The bus from London to Amsterdam cost about twenty pounds.  That was a bargain, the normal fare is around forty pounds.  In Amsterdam everything is, like in London, about twice what it would be in the USA.  I found accommodation for twenty euros (about AU$35) in a youth hostel on Kloveniersburg wal.

Amsterdam is a beautiful city.  I have not left the inner suburb called Centrum, which is a spiderweb of canals & bridges.  Just about every major street seems to have a canal down it's centre.  The bicycle is the main form of mechanized transport.  The canals are filled with watercraft: houseboats, tourist barges, and small outboard powered dinghys.  The canals provide an alternative transport system, no part of centrum would be more than about 50 meters from a canal.

I only speak English, but that is no problem in Amsterdam.  In talking to over 50 people, I have only met about 2 or three with whom I could not communicate with reasonable fluency.  A young American girl (from NYC) newly arrived in Amsterdam came up and asked me for directions in what sounded to be fluent Dutch.  I responded "I only speak English", much to the discomfort of herself in front of her friends.  I have found that most written dutch can, after a few moments reflection, be translated.  Consider for instance "boekhandel" which means (I think) "bookshop", or "poezie"  for poetry, although it could have been flowers, or "sleuthspecialist" which means (I think) locksmith, although at first I thought it could have meant detective.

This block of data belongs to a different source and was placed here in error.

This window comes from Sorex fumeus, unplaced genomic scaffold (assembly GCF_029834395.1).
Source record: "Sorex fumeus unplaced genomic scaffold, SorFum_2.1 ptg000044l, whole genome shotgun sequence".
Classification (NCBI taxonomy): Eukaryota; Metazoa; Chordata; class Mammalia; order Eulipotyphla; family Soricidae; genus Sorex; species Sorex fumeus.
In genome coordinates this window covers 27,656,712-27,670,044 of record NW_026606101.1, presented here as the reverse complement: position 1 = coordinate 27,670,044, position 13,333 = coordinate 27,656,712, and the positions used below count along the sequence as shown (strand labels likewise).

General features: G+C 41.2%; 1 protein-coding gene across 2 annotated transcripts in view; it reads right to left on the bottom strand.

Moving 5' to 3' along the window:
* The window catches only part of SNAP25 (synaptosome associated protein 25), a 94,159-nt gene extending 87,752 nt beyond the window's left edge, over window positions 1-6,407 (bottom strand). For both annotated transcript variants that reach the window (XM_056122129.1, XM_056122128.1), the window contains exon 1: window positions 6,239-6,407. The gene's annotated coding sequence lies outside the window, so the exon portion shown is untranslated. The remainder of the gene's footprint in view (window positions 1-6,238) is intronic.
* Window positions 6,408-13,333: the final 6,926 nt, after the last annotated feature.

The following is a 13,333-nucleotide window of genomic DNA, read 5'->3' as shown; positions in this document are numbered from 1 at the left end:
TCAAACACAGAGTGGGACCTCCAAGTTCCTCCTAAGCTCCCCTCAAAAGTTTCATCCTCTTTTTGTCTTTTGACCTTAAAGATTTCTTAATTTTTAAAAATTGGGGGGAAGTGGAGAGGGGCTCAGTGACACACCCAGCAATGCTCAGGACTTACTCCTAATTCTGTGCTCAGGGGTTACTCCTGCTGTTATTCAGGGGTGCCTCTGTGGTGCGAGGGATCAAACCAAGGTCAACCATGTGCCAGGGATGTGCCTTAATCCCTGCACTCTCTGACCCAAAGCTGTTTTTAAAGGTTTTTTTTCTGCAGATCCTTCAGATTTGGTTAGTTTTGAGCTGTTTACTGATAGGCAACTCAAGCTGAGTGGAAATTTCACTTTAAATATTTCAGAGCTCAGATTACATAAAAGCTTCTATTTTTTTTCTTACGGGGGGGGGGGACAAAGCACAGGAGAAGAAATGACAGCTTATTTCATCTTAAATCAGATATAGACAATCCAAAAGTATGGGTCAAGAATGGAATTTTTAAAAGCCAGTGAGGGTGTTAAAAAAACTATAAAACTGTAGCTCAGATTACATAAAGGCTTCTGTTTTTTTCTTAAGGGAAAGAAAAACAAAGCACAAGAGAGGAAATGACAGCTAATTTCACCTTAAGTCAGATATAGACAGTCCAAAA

There are only two T-Mobile wifi connections in Amsterdam, one is in a hotel at the airport, the other is in a hotel in the west of Centrum.  The staff at the hotel have been kind enough to permit me to sit in various spaces within their hotel to connect with the internet.

Some of the people in this city speak disparagingly of the homelessness in the USA.  There is as much homelessness in Amsterdam.  I was in "Rokin Amrak" (the main street) at 7AM and saw the proprietor of a restaurant move two people that he found sleeping in different parts of his doorstep.  Other sleepers were visible in other locations. One homeless person actually demanded money with menace, called me an A******e when I refused to give him money.  I have seen the homeless all over the USA, mainly in the large cities where I have settled, LA, SF, NY.  Back in Sydney there are homeless. I have never felt as threatened as here in Amsterdam.  I have come to the conclusion that homelessness is not cured by high taxes and welfare.  In Australia we have a welfare system that pays anybody who is unemployed about $220 per week.  That is sufficient to find accommodation and buy food.  Yet still we have beggars, still we have the homeless.

It might assuage a few liberal consciences to throw money at the unemployed and the homeless, but it certainly does not cure the problem.  In fact, it seems to exacerbate it.  The combination of higher taxes and minimum wage laws that are so popular in nanny states mean that fewer people are employed.  The lack of consequences to those who use threats encourages violence.